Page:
Cheap travel is finally arriving after an expensive summer

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With record gas prices and soaring airfares, the traditionally busy summer travel season was a season on a budget.

However, relief is on the way with the arrival of the slower travel season – known as the shoulder season – as kids head back to school. But travelers should still expect to pay more than they have in recent years.

Although the biggest price drops await in autumn, overheated summer prices are already starting to cool.

The national average for a gallon of gas on Monday was $4.21, down 14 cents from a week ago and down 63 cents from a month ago, according to AAA. That’s still more than $1 per gallon higher than a year ago.

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After months of increases, consumer price data showed that airfares fell 1.8 percent in June from a month earlier and lodging rates fell 3.3 percent, according to the US Travel Association’s travel price index.

In a price forecast released Monday, travel booking app Hopper said domestic flights will drop to an average of $286 round-trip this month, down 25 percent from the peak cost in May.

A drop from summer to fall is normal, but this big drop is not, said Hopper chief economist Hayley Berg.

“Typically, we would see maybe a 10 to 15 percent drop in price,” she said. “And it’s really more about high prices this summer and less about what’s going on this fall.”

Airline ticket prices peaked higher than expected in May and June, she said, thanks to high jet fuel prices, high demand and limited capacity.

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Hopper said Monday there’s some good news for hotel guests, too: The average cost of a night’s stay has dropped slightly from $199 in mid-June to $185 now. The company expects hotel rates to continue falling this month before rising in September and October.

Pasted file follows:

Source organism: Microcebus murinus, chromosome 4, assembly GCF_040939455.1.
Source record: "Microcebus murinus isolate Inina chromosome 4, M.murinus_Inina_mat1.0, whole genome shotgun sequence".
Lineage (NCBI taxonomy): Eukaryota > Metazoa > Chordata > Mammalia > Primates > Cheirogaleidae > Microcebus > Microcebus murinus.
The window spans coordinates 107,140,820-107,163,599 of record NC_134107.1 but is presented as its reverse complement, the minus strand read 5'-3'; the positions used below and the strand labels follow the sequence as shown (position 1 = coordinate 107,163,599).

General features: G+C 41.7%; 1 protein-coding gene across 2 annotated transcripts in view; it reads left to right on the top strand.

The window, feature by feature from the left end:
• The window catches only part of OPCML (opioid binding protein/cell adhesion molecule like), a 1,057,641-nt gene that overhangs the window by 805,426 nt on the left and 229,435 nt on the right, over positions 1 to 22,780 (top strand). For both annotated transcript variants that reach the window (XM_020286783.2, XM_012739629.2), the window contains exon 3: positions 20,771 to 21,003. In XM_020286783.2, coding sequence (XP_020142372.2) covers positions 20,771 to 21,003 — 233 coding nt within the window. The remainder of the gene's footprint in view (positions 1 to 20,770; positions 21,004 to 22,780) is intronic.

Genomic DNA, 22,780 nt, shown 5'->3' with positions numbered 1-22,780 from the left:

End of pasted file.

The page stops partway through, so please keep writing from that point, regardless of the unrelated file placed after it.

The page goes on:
Travel analyst Henry Harteveldt, president of Atmosphere Research Group, said a slowdown in the economy would typically prompt travel companies — cruise lines, hotels, airlines, rental car companies — to cut prices if demand falls. . But he warned that travelers should not expect pre-pandemic prices.

“Unless the bottom falls out of the economy, which it doesn’t look like it will now, I don’t think we’ll see travel prices fall below levels seen in 2019 or earlier, at least within the U.S.,” he said. he.

He said that if the dollar remains strong against the euro, leisure travelers to Europe could pay relatively less than in 2019 for hotels, food and entertainment.

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Scott Keyes, founder of Scott’s Cheap Flights, recommends traveling in late summer or early fall for reasons beyond the lowest prices. The travel chaos earlier this summer, for example, is likely to be less of a problem with fewer crowds.

“That’s just because there’s a lot less strain on the system in the fall,” he said.

Keyes said the weather is still generally good in the Northern Hemisphere in September and October (although hurricane season can throw a wrench into the planet) and the experience of exploring new places, or revisiting favorites, can be more enjoyable. .

“The number of other tourists drops to a fraction because of the academic calendar, so you’ll have a lot more breathing room, a lot less competition when it comes to not only airline tickets, but hotels, cars rent, activities,” he said. .



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